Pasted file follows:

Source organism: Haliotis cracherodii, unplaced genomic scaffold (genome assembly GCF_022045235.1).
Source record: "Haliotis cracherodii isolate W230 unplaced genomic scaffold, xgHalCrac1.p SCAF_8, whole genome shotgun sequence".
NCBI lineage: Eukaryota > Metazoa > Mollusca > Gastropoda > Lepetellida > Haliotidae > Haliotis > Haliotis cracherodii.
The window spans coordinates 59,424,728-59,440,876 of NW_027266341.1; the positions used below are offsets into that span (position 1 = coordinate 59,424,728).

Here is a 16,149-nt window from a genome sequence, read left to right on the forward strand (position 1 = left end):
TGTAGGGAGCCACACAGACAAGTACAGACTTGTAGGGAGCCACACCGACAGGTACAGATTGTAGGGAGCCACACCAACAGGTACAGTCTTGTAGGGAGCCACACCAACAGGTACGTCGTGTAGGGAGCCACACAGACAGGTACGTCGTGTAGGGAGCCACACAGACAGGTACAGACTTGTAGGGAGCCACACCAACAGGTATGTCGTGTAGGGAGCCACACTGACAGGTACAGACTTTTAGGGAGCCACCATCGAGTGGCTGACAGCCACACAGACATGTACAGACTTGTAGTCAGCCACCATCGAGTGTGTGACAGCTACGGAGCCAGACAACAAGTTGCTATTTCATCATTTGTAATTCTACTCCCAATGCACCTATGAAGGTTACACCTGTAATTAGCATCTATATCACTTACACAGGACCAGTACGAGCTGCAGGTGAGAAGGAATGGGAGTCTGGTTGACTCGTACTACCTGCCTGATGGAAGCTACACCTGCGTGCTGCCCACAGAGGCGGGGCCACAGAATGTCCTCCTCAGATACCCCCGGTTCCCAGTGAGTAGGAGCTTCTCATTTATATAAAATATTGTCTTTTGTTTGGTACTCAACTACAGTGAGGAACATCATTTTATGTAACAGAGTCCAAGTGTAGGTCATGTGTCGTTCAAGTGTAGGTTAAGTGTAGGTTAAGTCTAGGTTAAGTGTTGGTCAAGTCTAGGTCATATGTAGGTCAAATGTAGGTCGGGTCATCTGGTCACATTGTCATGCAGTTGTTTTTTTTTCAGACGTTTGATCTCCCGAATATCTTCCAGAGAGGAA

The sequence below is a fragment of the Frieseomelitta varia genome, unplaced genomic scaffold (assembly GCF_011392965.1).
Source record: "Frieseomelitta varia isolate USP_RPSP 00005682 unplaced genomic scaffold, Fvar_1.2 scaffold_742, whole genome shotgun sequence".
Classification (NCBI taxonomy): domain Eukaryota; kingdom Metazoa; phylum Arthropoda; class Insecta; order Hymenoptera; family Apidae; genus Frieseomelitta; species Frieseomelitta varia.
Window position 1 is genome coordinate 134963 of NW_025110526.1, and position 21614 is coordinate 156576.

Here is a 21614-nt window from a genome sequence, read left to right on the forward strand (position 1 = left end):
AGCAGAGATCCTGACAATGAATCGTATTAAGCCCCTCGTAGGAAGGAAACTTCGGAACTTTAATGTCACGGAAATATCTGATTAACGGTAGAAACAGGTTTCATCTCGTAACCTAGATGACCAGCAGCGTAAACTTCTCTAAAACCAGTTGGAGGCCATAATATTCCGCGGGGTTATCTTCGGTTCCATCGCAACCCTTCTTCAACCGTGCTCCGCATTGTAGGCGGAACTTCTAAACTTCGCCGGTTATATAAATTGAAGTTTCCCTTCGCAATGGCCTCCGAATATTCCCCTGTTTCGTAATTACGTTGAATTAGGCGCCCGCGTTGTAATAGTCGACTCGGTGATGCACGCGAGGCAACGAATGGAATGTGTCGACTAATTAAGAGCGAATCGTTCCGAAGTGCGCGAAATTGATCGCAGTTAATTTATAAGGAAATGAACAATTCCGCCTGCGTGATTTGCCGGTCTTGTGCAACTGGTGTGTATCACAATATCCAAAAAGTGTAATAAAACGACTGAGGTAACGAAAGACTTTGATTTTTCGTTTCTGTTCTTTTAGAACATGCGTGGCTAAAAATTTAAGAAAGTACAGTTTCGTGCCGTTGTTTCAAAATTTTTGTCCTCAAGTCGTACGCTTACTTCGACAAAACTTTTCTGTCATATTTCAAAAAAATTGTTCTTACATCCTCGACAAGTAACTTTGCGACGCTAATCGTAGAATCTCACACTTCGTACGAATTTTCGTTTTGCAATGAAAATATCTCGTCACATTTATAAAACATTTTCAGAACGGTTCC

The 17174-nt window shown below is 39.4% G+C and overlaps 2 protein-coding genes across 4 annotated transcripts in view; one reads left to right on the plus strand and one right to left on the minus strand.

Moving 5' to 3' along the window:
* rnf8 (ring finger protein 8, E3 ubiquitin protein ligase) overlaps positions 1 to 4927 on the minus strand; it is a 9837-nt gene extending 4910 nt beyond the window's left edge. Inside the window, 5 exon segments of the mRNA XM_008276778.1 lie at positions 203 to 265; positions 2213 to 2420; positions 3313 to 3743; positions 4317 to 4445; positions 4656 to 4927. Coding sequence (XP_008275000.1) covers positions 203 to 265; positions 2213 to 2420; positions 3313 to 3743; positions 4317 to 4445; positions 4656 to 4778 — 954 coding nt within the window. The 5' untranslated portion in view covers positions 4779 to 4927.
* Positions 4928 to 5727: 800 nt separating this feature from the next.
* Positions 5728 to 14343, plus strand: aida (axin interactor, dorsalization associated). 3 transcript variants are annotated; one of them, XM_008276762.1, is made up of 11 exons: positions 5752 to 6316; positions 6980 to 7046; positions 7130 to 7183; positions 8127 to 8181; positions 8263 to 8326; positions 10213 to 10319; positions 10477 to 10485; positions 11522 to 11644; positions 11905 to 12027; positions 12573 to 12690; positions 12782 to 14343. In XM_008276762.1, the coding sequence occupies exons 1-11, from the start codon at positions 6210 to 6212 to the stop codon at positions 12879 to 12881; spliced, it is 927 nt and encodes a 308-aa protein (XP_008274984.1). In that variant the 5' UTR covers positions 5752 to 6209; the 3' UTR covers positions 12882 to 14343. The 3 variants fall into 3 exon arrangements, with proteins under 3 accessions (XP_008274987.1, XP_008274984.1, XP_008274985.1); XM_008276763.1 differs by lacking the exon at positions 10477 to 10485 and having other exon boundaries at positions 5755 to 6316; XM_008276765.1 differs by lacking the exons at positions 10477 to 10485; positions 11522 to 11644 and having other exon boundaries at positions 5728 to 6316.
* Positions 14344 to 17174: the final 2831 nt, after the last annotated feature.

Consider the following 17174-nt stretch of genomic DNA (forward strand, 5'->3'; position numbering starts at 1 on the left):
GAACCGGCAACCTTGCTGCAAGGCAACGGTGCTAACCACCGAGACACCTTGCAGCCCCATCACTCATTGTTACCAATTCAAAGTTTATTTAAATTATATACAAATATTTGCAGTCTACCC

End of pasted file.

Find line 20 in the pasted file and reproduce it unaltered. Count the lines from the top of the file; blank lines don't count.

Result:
GAACCGGCAACCTTGCTGCAAGGCAACGGTGCTAACCACCGAGACACCTTGCAGCCCCATCACTCATTGTTACCAATTCAAAGTTTATTTAAATTATATACAAATATTTGCAGTCTACCC